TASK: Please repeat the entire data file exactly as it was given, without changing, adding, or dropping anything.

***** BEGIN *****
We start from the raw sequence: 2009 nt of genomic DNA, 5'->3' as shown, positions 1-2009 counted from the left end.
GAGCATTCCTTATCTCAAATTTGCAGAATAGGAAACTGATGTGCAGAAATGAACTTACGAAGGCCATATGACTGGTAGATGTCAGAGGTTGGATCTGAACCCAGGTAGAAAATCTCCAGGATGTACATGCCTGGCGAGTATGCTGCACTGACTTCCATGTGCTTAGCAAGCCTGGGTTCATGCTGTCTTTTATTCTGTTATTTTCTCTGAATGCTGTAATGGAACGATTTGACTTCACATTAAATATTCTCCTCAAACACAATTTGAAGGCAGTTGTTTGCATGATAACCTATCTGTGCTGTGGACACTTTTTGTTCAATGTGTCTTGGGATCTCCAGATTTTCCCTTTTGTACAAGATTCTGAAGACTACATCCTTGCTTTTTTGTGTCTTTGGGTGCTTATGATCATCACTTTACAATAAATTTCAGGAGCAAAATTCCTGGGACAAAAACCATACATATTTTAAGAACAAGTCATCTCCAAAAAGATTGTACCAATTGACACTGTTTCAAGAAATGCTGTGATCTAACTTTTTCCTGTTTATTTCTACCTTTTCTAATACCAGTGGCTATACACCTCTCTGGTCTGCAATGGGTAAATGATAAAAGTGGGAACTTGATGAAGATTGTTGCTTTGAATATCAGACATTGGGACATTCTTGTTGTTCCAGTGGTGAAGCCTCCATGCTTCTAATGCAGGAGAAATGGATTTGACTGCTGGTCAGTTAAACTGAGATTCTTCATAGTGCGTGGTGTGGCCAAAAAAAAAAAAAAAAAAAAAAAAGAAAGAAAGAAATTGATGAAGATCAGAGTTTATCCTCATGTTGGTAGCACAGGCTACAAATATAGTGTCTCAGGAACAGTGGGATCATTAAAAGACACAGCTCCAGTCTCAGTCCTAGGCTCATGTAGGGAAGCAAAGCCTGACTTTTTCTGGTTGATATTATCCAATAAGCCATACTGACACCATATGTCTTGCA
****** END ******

We start from the raw sequence: 2009 nt of genomic DNA, 5'->3' as shown, positions 1-2009 counted from the left end.
GAGCATTCCTTATCTCAAATTTGCAGAATAGGAAACTGATGTGCAGAAATGAACTTACGAAGGCCATATGACTGGTAGATGTCAGAGGTTGGATCTGAACCCAGGTAGAAAATCTCCAGGATGTACATGCCTGGCGAGTATGCTGCACTGACTTCCATGTGCTTAGCAAGCCTGGGTTCATGCTGTCTTTTATTCTGTTATTTTCTCTGAATGCTGTAATGGAACGATTTGACTTCACATTAAATATTCTCCTCAAACACAATTTGAAGGCAGTTGTTTGCATGATAACCTATCTGTGCTGTGGACACTTTTTGTTCAATGTGTCTTGGGATCTCCAGATTTTCCCTTTTGTACAAGATTCTGAAGACTACATCCTTGCTTTTTTGTGTCTTTGGGTGCTTATGATCATCACTTTACAATAAATTTCAGGAGCAAAATTCCTGGGACAAAAACCATACATATTTTAAGAACAAGTCATCTCCAAAAAGATTGTACCAATTGACACTGTTTCAAGAAATGCTGTGATCTAACTTTTTCCTGTTTATTTCTACCTTTTCTAATACCAGTGGCTATACACCTCTCTGGTCTGCAATGGGTAAATGATAAAAGTGGGAACTTGATGAAGATTGTTGCTTTGAATATCAGACATTGGGACATTCTTGTTGTTCCAGTGGTGAAGCCTCCATGCTTCTAATGCAGGAGAAATGGATTTGACTGCTGGTCAGTTAAACTGAGATTCTTCATAGTGCGTGGTGTGGCCAAAAAAAAAAAAAAAAAAAAAAAAGAAAGAAAGAAATTGATGAAGATCAGAGTTTATCCTCATGTTGGTAGCACAGGCTACAAATATAGTGTCTCAGGAACAGTGGGATCATTAAAAGACACAGCTCCAGTCTCAGTCCTAGGCTCATGTAGGGAAGCAAAGCCTGACTTTTTCTGGTTGATATTATCCAATAAGCCATACTGACACCATATGTCTTGCA